Don’t Mind Me: ‘Nidge, blood, guts and water riots’

Patricia Feehily


Patricia Feehily

Forget the fact the government is on the brink of political collapse - have we seen the last of Nidge in Love/Hate ?
IS it something in the water or is it something that we’re eating? Because the indisputable fact is that, suddenly, were all bonkers, myself included!

IS it something in the water or is it something that we’re eating? Because the indisputable fact is that, suddenly, were all bonkers, myself included!

Last week, we were spell-bound for days after witnessing the grisly final moments of a fictitious TV gangster who literally won the hearts of the nation during a short few weeks of violent and gory Sunday night viewing. We’d still be in the first stage of the grieving process if it weren’t for the fact that we’re not absolutely sure if those cartoon images really were his final moments. There could be a resurrection, fingers crossed. In the meantime, we can’t stop talking about Nidge. Dead or alive, he’s one of the family.

All I can really say about the latest Love/Hate series is that I’m glad it wasn’t based in Limerick, or RTE would have been nuked by angry Midwesterners. We’re nothing if not consistent when it comes to glamorising gang violence.

I won’t be too critical of the production however, because when the Jacobs awards are being dished out there won’t be a crumb of a fig roll for anyone else.

God knows, we do need a bit of escapism now and again but sometimes we forget to come back to reality. Which is why I really feared for Joan Burton’s safety when I saw pictures of the Tanaiste stuck in her car in Jobstown at the weekend, surrounded by a seething mob with an alarming Marie Antoinette fixation and a collection of water balloons ready for firing. One of her colleagues in the Dail later dismissed Joan’s newly acquired victim status and described her as “one of the elite” to whet the revolutionary appetite.

Even as Joan calmly defied the angry mob - and according to some reports actually smiled and waved out at them - a real heroine emerged, in the form of a working mother from Cork who quit her job because she wasn’t prepared to compromise the childhoods of her children, who were being raised like “caged hens” in childcare facilities so as to meet the tax bills – particularly the hated water charge. As if working mothers who aren’t in a position to give up work, don’t have enough to feel guilty about! Her plight however, struck a chord with the nation, but not with me, I’m afraid, because the bottom line is that the working mothers who can’t give up will probably end up having to subsidise her. It’s a vicious circle, like Nidges’s.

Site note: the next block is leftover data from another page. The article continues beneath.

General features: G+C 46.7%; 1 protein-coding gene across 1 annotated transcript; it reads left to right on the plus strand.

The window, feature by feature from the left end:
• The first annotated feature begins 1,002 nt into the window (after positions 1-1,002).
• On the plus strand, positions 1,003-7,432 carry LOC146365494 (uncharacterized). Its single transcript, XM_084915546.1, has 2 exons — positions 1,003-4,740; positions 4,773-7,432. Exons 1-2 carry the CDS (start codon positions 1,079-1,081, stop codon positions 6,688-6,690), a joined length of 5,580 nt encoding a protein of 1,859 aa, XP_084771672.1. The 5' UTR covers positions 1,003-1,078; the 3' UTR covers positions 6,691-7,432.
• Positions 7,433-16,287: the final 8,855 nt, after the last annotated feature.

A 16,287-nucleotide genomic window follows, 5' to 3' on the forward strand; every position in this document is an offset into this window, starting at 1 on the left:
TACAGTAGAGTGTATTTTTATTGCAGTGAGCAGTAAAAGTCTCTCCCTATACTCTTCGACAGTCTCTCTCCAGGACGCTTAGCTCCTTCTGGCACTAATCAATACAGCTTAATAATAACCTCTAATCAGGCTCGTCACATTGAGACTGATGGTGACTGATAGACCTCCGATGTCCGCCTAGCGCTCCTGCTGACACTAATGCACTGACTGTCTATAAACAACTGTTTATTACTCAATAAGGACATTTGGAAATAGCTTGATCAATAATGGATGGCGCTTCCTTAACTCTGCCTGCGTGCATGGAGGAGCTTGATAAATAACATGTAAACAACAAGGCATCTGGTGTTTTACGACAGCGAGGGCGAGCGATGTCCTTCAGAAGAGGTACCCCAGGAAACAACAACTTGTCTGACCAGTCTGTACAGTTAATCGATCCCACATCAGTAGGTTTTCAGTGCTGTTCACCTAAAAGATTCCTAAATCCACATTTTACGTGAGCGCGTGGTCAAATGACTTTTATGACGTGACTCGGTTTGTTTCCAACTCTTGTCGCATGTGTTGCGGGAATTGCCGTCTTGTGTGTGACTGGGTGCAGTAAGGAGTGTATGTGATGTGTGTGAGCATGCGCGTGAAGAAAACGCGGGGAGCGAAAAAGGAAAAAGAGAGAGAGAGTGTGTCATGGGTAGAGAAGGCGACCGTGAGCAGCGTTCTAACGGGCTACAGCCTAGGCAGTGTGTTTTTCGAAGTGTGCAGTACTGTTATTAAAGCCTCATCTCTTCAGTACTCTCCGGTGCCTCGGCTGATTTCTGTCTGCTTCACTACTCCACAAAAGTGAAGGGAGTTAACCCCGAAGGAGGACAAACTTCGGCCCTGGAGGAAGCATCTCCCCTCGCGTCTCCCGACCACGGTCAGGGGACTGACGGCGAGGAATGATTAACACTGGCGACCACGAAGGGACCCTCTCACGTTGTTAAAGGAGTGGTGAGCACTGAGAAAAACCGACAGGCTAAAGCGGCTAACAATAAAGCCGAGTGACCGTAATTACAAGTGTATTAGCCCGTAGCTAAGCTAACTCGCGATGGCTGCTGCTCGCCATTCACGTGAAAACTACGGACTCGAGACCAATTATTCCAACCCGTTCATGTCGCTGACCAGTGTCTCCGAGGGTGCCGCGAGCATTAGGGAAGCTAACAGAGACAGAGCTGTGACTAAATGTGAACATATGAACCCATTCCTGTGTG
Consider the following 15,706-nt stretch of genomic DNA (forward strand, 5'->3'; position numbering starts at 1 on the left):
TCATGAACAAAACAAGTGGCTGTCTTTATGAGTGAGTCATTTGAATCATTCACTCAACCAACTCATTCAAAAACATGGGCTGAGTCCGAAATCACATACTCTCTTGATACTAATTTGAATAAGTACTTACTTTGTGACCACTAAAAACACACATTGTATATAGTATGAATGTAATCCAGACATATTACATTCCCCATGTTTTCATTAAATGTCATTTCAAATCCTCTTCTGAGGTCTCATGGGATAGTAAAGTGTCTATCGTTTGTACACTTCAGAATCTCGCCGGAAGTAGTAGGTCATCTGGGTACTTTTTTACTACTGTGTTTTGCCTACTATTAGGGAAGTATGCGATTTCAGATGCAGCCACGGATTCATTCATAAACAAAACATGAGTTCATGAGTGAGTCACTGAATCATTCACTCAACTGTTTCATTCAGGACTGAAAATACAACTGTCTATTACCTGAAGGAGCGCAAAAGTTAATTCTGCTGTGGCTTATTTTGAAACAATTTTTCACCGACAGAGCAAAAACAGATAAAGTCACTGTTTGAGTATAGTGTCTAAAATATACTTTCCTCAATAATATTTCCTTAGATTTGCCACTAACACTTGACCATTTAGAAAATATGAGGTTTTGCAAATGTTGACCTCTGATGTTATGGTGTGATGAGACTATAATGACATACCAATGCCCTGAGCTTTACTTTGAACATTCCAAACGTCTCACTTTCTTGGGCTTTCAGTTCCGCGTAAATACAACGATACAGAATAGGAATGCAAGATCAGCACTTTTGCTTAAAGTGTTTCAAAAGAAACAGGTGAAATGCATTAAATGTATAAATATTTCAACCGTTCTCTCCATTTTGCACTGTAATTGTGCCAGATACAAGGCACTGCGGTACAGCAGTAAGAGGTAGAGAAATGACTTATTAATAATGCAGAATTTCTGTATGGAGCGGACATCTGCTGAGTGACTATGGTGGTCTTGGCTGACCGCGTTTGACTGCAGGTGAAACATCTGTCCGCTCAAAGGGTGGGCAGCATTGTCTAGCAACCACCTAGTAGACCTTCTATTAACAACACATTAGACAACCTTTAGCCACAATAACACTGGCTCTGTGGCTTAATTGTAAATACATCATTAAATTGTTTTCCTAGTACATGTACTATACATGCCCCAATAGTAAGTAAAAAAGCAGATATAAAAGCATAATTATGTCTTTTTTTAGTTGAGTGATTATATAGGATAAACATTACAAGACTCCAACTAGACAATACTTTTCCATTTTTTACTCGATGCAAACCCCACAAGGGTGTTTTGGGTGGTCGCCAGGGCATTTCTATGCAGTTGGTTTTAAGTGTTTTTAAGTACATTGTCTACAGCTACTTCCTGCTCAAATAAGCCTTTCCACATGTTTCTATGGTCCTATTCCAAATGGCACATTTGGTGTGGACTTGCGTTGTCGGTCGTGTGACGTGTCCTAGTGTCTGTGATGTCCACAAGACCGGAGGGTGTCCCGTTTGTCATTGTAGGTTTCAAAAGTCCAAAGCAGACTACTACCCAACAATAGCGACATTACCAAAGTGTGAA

Then, 50 years too late for me, the teachers decided to go on strike for a day in December and another day in January. They were always threatening action when I was at school, but to my great regret we never had the pleasure of even a single strike day.

I don’t agree at all with the notion of teachers assessing their own pupils. I got some terrible school reports in my time, which, I convinced myself, had nothing at all to do with my highly questionable application to study but everything to do with not being the teacher’s pet.

At the same time I believe that Minister Jan O’Sullivan has offered a huge compromise on Ruairi Quinn’s original plan, which should at least be considered by the union memberships.

For what it’s worth, I even believe that teachers’ pets deserve some recognition for initiative. They didn’t get to be favourites for nothing.

All of the above pales into insignificance, however, compared to the trauma of the 1916 celebrations. We’re at each other’s throats already and it looks as if a terrible beauty is being re-born. I think we should go easy on the celebration considering the mood we’re in, not to talk of the costs involved. But one thing is certain, if Heather Humphrey’s doesn’t get it right she’ll be beheaded.

Meanwhile, at the risk of incurring further ire and yet another assault from the inane elements of the Irish twitterati, I have to say I am beginning to admire the resilience of the Taoiseach, Enda Kenny. Before he was appointed leader of the country I remember commentators asking if he had the guts to take the hard decisions that would be necessary to pull the country back from the brink. I certainly don’t agree with all his decisions, but there is no question about his guts.

And having been mired in blood and guts over the past few weeks, courtesy of Nidge and his unsavoury colleagues, I would have thought you’d all feel the same. But it seems I was wrong, or else I’ve got my analogies in a twist again.